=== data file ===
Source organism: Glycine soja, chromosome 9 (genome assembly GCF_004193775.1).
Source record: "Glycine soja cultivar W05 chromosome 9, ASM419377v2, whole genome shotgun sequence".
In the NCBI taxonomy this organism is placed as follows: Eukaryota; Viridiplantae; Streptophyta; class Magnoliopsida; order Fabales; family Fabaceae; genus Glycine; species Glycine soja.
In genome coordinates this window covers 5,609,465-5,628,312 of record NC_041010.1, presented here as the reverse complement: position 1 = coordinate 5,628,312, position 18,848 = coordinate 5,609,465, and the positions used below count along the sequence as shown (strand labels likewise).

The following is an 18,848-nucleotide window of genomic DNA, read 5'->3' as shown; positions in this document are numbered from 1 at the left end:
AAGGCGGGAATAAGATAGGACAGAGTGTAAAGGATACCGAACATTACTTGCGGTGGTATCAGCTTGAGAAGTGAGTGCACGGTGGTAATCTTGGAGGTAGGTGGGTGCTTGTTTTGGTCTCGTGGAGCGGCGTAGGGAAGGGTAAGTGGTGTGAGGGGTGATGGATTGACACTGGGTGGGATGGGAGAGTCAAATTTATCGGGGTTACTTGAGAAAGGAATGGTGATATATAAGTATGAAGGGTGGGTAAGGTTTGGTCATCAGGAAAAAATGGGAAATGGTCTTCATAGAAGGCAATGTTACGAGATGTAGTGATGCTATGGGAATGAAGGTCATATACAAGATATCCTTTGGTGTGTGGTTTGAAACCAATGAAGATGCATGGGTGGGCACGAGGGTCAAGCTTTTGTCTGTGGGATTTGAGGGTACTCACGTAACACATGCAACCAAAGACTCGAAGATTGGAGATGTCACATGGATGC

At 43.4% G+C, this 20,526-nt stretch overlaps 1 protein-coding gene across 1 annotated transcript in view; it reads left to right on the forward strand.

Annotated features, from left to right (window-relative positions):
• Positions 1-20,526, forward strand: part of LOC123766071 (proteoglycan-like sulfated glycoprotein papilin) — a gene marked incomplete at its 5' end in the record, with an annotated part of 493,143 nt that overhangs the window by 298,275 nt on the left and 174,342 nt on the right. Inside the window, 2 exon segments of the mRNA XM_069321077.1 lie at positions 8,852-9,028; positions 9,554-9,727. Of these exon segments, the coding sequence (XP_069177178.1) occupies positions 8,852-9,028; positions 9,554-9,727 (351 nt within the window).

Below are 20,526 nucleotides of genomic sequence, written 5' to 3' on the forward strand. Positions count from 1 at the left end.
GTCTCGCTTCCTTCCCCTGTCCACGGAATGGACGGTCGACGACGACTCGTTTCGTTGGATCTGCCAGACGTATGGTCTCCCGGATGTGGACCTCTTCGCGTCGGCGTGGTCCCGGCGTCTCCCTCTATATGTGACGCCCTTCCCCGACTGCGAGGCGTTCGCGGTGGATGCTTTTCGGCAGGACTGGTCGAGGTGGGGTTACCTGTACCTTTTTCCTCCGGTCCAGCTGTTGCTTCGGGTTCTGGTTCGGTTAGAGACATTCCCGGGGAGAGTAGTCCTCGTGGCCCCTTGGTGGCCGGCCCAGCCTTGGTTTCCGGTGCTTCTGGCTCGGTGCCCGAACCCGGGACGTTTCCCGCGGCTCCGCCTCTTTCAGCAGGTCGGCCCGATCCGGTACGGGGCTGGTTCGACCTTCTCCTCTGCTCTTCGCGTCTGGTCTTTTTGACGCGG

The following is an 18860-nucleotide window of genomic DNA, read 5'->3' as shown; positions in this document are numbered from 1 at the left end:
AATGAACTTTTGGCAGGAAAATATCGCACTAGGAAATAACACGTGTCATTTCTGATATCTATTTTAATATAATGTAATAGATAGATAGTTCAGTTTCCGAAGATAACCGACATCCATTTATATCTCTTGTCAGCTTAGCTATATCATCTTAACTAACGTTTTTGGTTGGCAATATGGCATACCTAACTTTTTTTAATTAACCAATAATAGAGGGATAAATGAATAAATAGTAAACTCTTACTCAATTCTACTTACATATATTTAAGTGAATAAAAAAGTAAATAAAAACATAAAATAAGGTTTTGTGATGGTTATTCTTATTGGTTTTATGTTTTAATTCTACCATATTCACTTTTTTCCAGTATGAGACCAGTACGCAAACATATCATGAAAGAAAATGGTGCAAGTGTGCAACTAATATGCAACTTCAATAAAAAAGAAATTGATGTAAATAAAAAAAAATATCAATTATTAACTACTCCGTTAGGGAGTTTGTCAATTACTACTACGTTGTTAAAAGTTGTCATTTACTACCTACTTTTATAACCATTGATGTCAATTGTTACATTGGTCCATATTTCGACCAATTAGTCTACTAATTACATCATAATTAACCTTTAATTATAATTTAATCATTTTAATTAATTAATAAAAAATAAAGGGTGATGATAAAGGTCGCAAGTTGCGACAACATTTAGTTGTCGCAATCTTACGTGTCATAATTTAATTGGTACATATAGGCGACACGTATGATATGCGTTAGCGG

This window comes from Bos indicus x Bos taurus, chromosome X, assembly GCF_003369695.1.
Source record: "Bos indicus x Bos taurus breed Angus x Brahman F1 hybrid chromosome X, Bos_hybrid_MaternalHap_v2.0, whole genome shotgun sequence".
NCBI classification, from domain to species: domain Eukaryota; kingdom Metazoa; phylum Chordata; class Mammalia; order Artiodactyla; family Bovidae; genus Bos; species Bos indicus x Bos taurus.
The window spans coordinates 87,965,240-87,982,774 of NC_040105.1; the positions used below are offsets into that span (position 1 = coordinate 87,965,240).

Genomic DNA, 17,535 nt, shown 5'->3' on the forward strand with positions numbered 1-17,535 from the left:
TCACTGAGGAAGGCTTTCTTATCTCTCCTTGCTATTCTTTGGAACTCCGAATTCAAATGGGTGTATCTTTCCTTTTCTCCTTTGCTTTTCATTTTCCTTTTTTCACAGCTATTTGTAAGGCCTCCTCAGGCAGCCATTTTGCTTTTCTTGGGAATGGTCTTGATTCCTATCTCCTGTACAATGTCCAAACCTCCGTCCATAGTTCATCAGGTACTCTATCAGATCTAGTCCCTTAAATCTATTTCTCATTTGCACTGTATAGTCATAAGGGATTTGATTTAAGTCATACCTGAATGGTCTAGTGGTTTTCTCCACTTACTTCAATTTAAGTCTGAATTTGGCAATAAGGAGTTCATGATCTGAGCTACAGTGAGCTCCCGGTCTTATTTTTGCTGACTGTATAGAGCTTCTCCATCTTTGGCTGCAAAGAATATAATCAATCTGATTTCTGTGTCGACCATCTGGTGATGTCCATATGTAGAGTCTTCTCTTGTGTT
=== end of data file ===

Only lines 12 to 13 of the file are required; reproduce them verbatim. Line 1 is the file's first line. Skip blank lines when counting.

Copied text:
The following is an 18860-nucleotide window of genomic DNA, read 5'->3' as shown; positions in this document are numbered from 1 at the left end:
AATGAACTTTTGGCAGGAAAATATCGCACTAGGAAATAACACGTGTCATTTCTGATATCTATTTTAATATAATGTAATAGATAGATAGTTCAGTTTCCGAAGATAACCGACATCCATTTATATCTCTTGTCAGCTTAGCTATATCATCTTAACTAACGTTTTTGGTTGGCAATATGGCATACCTAACTTTTTTTAATTAACCAATAATAGAGGGATAAATGAATAAATAGTAAACTCTTACTCAATTCTACTTACATATATTTAAGTGAATAAAAAAGTAAATAAAAACATAAAATAAGGTTTTGTGATGGTTATTCTTATTGGTTTTATGTTTTAATTCTACCATATTCACTTTTTTCCAGTATGAGACCAGTACGCAAACATATCATGAAAGAAAATGGTGCAAGTGTGCAACTAATATGCAACTTCAATAAAAAAGAAATTGATGTAAATAAAAAAAAATATCAATTATTAACTACTCCGTTAGGGAGTTTGTCAATTACTACTACGTTGTTAAAAGTTGTCATTTACTACCTACTTTTATAACCATTGATGTCAATTGTTACATTGGTCCATATTTCGACCAATTAGTCTACTAATTACATCATAATTAACCTTTAATTATAATTTAATCATTTTAATTAATTAATAAAAAATAAAGGGTGATGATAAAGGTCGCAAGTTGCGACAACATTTAGTTGTCGCAATCTTACGTGTCATAATTTAATTGGTACATATAGGCGACACGTATGATATGCGTTAGCGG